Texas pumpkin growers faced countless challenges to produce average yields, but demand for the fall cooking and decorative staple remains high, according to Texas A&M AgriLife Extension Service experts.
Most of the state’s few thousand acres of pumpkins are grown in Floyd County around Floydada, a small agricultural town northeast of Lubbock.
Pumpkin patches around the state are busy selling Texas-grown pumpkins. (Texas A&M AgriLife photo by Laura McKenzie)
Pumpkins represent a small amount of acreage when it comes to crop production, but Floydada is famous for its pumpkins. Illinois produces around 90% of the nation’s crop, but a handful of growers around the Texas town continues to produce high-demand heirloom and jack-o’-lantern standard varieties.
Their harvest is sold at wholesale and shipped throughout Texas, Oklahoma and as far east as Mississippi.
Mark Carroll, AgriLife Extension agriculture agent, Floyd County, said yields and quality were average despite above-average soil moisture conditions.
There was significant rainfall throughout the summer starting in late May, Carroll said. While producers avoided major delays to their planting or field management routines, he said the above-average moisture levels led to more problems with fungus than normal. Pumpkin producers sprayed fields one to two times more than a typical season to protect their crop.
September has been extremely dry, but Carroll said all pumpkins are grown under some form of irrigation. Producers began harvesting a few weeks ago and will continue shipping pumpkins for the next few weeks.
Growers in Floyd County were averaging around 30,000 pounds per acre with good quality aside from early planted jack-o’-lantern varieties that matured with soft outer shells.
Last year, yields were down about 30% due to drought, Carroll said. This year, production was average, but demand is strong.
Boom, or bust for pumpkin growers
A few producers had weather-related difficulties, Carroll said. One Floydada producer lost two-thirds of the crop to a hailstorm, while another in nearby Knox County dealt with heavy rains, delays and difficult field conditions.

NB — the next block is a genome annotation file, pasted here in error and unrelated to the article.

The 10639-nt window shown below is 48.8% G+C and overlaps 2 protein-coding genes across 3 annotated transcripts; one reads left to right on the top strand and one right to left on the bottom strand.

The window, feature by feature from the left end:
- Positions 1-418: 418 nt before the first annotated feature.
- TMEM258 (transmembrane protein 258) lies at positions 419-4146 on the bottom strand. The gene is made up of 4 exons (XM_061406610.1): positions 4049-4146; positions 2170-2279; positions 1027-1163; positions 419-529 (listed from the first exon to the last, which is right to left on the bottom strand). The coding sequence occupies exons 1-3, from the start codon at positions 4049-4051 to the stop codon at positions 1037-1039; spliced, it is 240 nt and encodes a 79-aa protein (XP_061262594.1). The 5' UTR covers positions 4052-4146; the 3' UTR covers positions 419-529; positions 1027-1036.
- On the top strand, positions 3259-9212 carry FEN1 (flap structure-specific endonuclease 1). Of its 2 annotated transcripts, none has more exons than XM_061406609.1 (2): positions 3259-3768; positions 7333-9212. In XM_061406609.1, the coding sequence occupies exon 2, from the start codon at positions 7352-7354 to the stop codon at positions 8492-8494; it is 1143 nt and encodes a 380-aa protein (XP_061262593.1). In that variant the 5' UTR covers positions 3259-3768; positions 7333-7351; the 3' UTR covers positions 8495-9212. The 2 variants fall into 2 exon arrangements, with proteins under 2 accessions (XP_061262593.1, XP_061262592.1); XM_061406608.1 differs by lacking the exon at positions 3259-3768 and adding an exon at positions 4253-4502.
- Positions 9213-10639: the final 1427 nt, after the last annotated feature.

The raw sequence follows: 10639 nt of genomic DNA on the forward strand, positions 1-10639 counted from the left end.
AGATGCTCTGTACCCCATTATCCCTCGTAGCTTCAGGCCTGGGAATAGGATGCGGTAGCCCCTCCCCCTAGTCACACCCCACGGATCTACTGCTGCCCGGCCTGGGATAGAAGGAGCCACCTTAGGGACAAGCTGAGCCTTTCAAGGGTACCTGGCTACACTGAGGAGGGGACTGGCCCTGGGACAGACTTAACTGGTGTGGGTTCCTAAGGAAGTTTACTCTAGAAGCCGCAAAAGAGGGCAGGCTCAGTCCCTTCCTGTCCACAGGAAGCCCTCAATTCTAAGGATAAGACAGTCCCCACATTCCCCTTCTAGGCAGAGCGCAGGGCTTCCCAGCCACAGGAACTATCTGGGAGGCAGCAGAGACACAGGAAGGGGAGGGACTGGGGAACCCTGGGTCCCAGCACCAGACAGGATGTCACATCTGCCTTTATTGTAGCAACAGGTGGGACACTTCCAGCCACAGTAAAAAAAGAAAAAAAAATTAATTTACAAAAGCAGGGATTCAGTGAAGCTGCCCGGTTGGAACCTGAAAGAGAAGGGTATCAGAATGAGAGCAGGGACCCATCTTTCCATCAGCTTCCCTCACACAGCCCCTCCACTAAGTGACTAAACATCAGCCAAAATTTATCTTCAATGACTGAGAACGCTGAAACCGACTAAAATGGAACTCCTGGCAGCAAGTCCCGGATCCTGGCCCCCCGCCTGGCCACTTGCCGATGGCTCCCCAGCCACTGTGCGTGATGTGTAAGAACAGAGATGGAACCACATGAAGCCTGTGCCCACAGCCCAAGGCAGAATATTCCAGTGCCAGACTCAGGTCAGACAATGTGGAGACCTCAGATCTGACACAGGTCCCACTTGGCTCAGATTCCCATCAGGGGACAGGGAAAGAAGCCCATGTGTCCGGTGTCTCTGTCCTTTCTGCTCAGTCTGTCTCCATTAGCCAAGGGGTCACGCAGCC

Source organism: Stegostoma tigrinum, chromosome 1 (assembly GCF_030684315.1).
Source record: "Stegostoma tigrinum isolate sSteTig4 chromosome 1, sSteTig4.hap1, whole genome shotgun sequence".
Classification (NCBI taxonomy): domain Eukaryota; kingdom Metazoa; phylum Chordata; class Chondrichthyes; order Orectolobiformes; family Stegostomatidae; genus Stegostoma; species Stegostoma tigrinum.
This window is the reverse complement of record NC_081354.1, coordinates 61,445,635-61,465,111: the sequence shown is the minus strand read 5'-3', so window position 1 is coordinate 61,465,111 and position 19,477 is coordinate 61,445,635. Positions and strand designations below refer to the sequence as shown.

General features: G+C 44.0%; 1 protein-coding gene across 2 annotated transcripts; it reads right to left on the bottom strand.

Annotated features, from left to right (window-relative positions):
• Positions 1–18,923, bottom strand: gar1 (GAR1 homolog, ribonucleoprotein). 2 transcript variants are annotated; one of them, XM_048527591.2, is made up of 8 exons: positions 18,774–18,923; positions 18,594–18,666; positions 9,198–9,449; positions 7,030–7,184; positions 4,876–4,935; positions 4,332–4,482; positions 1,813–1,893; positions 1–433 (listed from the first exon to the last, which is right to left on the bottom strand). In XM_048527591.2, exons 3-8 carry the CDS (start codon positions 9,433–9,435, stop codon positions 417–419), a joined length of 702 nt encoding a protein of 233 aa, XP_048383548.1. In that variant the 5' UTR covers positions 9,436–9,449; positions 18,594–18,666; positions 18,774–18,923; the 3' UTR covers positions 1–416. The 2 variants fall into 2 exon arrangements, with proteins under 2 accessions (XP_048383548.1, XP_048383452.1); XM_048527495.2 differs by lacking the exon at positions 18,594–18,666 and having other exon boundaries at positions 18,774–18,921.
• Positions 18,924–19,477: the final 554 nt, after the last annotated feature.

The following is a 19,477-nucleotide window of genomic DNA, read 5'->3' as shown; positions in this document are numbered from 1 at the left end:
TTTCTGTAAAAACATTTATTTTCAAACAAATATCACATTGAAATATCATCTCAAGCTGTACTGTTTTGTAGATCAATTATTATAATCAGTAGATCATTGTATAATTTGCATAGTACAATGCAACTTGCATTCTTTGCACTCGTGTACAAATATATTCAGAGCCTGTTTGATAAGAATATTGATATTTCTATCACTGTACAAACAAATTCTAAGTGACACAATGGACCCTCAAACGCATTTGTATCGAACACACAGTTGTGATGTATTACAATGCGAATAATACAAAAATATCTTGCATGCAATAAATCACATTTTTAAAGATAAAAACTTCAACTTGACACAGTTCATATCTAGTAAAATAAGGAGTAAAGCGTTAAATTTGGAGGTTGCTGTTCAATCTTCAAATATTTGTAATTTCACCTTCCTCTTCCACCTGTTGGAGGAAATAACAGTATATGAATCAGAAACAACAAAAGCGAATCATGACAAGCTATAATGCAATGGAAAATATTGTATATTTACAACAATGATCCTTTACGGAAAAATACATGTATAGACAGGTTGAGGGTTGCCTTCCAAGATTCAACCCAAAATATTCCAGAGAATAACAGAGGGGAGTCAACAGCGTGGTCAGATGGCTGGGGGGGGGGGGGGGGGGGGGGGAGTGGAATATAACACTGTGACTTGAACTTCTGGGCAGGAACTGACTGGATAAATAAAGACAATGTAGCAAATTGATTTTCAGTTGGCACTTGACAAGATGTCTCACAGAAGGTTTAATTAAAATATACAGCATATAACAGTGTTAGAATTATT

Jerry Coplen, AgriLife Extension agent, Knox County, said the pumpkin producer experienced a variety of adversities including planting delays, weeds and above-normal disease and pest pressure. Some of the grower’s acres produced exceptionally well – around 40,000 pounds per acre – while others failed completely or were damaged beyond salvaging.
Out-of-control weeds followed delays and muddy planting conditions as fields were too wet to manage, he said, and moisture levels led to above-normal fungicide treatments.
Armyworms hit his fields around Labor Day and devastated 20-30 acres of his farm, Coplen said.
“We experienced a lot of setbacks between the rain and weeds and armyworms,” he said. “From an acres-to-pounds standpoint, we’re looking at breaking even despite some acres doing very well.”
Higher production costs
Grower Jason Pyle with Pumpkin Pyle, Floydada, said it was an above-average year for difficulties and expenses. Those expense increases will mean slightly higher prices for consumers on some pumpkin varieties.
Prices for the bins and pallets needed to hold and ship pumpkins were significantly higher and availability was limited. Input costs from fertilizer to pesticides were also up, he said.
Labor was also an issue. Migrant harvest crews with H-2A work visas he typically hires were not allowed into the country, and finding people to harvest, clean and stack pumpkins has been his biggest challenge this season.
“Harvest is highly dependent on manual labor, and the 50 to 70 guys I typically hire were unable to get here,” he said. “It’s been a challenging year, but we should be wrapping up in the next 10 days.”